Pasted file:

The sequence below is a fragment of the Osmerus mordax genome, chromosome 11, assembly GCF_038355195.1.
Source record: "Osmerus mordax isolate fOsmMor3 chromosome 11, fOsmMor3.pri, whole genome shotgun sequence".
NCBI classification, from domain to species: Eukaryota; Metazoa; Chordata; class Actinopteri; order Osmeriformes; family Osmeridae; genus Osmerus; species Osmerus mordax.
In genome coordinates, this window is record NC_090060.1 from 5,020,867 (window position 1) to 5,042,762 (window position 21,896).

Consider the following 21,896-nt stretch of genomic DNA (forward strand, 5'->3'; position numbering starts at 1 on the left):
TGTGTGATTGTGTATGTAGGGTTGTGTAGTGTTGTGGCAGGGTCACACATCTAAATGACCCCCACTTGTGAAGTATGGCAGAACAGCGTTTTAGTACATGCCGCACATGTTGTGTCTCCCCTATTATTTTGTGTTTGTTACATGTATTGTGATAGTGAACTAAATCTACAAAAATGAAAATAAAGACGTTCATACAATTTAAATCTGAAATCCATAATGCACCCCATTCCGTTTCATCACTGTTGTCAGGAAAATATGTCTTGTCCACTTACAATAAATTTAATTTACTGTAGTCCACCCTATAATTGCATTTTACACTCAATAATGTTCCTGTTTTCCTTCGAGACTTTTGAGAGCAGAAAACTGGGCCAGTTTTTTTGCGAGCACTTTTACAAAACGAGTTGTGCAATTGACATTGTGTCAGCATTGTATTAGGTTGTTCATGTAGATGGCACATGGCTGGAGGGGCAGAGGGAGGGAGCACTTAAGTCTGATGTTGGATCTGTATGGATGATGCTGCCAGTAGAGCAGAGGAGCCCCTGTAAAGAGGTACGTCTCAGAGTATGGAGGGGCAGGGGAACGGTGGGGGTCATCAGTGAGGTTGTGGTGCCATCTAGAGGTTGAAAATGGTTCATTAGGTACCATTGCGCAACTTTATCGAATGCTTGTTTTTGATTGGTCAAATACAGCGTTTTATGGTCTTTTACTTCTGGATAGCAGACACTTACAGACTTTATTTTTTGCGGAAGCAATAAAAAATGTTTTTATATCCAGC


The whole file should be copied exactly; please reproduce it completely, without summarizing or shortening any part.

The sequence below is a fragment of the Osmerus mordax genome, chromosome 11, assembly GCF_038355195.1.
Source record: "Osmerus mordax isolate fOsmMor3 chromosome 11, fOsmMor3.pri, whole genome shotgun sequence".
NCBI classification, from domain to species: Eukaryota; Metazoa; Chordata; class Actinopteri; order Osmeriformes; family Osmeridae; genus Osmerus; species Osmerus mordax.
In genome coordinates, this window is record NC_090060.1 from 5,020,867 (window position 1) to 5,042,762 (window position 21,896).

Consider the following 21,896-nt stretch of genomic DNA (forward strand, 5'->3'; position numbering starts at 1 on the left):
TGTGTGATTGTGTATGTAGGGTTGTGTAGTGTTGTGGCAGGGTCACACATCTAAATGACCCCCACTTGTGAAGTATGGCAGAACAGCGTTTTAGTACATGCCGCACATGTTGTGTCTCCCCTATTATTTTGTGTTTGTTACATGTATTGTGATAGTGAACTAAATCTACAAAAATGAAAATAAAGACGTTCATACAATTTAAATCTGAAATCCATAATGCACCCCATTCCGTTTCATCACTGTTGTCAGGAAAATATGTCTTGTCCACTTACAATAAATTTAATTTACTGTAGTCCACCCTATAATTGCATTTTACACTCAATAATGTTCCTGTTTTCCTTCGAGACTTTTGAGAGCAGAAAACTGGGCCAGTTTTTTTGCGAGCACTTTTACAAAACGAGTTGTGCAATTGACATTGTGTCAGCATTGTATTAGGTTGTTCATGTAGATGGCACATGGCTGGAGGGGCAGAGGGAGGGAGCACTTAAGTCTGATGTTGGATCTGTATGGATGATGCTGCCAGTAGAGCAGAGGAGCCCCTGTAAAGAGGTACGTCTCAGAGTATGGAGGGGCAGGGGAACGGTGGGGGTCATCAGTGAGGTTGTGGTGCCATCTAGAGGTTGAAAATGGTTCATTAGGTACCATTGCGCAACTTTATCGAATGCTTGTTTTTGATTGGTCAAATACAGCGTTTTATGGTCTTTTACTTCTGGATAGCAGACACTTACAGACTTTATTTTTTGCGGAAGCAATAAAAAATGTTTTTATATCCAGC